Formula 1

The tyres performed as expected, despite higher temperatures – Pirelli’s Mario Isola

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Credit: Octane Photographic Ltd

Pirelli’s Head of Car Racing Mario Isola, believes the soft and super-soft tyre compounds brought along by the Italian manufacturer for the Japanese Grand Prix race weekend, performed as planned, despite them experiencing much higher temperatures than they had previously been used to at the Suzuka International Racing Course.

The lack of running during Free Practice 2 on Friday due to rain, meant teams were unable to collect much in the way of data ahead of Sunday’s race, and that was set to be more of an issue for the softest compound, having not been used in Japan in previous years.

“Both compounds performed in line with our expectations, although track and air temperatures were a lot higher than they had been previously during the weekend.

“Combined with the shortage of running in free practice due to weather and red flags, this meant that teams were slightly lacking in information about the conditions and strategy heading into this race.

That lack of information did not hold teams back however, with the majority still going ahead with the fastest route of a super-soft / soft one stop strategy, whilst those starting lower down the order having received grid penalties, were able to take advantage of an alternative soft / super-soft tyre combination.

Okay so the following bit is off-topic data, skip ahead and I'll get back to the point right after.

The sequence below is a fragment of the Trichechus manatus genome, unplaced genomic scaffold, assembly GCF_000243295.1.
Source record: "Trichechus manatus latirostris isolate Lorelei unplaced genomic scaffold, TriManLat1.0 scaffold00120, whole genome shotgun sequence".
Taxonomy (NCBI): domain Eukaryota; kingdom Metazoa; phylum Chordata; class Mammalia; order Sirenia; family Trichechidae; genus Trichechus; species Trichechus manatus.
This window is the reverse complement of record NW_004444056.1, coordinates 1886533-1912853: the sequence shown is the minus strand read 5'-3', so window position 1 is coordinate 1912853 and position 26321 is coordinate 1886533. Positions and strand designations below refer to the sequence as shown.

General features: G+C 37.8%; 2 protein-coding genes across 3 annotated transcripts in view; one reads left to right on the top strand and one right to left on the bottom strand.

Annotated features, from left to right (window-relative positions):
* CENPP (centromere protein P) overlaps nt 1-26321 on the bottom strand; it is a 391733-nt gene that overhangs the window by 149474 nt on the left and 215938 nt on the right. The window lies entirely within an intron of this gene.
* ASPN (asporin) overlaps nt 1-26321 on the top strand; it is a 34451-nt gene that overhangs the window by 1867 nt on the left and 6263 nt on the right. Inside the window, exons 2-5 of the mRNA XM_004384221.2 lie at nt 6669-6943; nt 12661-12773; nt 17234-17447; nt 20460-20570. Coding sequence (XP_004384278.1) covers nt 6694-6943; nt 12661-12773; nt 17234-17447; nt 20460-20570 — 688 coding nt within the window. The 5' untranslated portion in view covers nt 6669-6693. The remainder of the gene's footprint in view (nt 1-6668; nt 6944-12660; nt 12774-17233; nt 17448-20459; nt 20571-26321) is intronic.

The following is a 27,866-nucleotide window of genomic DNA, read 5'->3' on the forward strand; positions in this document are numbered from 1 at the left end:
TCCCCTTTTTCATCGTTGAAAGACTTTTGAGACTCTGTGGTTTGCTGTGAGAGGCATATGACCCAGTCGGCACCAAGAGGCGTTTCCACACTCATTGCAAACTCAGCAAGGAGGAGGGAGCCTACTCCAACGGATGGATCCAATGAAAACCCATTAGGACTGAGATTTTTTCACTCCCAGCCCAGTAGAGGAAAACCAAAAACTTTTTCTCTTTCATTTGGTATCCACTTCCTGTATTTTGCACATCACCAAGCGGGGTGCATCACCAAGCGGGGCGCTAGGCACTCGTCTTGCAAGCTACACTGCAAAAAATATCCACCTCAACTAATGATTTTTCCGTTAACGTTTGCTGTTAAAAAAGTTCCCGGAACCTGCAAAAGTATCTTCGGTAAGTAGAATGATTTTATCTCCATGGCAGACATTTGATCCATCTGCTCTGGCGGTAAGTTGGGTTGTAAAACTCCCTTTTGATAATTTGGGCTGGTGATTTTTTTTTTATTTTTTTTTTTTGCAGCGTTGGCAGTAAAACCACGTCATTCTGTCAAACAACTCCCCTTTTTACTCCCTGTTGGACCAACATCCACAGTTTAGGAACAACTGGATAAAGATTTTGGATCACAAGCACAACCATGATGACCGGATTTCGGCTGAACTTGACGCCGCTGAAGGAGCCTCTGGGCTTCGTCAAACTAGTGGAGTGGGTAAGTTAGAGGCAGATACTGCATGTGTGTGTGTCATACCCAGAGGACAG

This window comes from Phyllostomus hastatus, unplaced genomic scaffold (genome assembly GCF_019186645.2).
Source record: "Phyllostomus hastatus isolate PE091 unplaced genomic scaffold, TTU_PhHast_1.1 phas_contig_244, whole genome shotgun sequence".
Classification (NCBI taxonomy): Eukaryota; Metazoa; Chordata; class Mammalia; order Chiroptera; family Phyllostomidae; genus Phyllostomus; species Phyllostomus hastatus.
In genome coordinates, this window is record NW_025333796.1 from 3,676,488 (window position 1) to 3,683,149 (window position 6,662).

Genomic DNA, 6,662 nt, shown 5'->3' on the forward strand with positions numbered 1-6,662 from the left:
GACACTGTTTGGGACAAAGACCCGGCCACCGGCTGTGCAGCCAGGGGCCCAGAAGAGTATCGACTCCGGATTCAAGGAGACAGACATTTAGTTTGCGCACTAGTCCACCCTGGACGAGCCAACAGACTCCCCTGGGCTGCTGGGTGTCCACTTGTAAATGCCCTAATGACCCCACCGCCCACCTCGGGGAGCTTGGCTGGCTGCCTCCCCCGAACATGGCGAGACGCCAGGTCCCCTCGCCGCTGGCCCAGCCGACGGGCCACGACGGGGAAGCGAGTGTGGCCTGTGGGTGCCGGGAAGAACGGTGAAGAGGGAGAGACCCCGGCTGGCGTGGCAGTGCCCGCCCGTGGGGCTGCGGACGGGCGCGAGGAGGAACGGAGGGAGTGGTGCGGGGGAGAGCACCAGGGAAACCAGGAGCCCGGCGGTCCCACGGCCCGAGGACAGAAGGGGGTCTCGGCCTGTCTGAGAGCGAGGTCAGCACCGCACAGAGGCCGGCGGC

“Despite this, and the fact that we brought a softer compound than previous years, the majority of drivers were able to complete the grand prix with just one pit stop – while the drivers who started out of position on the grid were able to use the alternative soft-super soft strategy to make up some places.”

As predicted, Mercedes AMG Petronas Formula One Team driver Lewis Hamilton won the Japanese Grand Prix with the optimum tyre strategy, whilst team-mate Valtteri Bottas was the top finisher on the alternative option, in fourth.

Isola also believes that an early safety car period followed later by a Virtual Safety Car period, allowed drivers to manage their tyres much more efficiently, lengthening their first stints, and making it easier for them to complete the one pit stop route.

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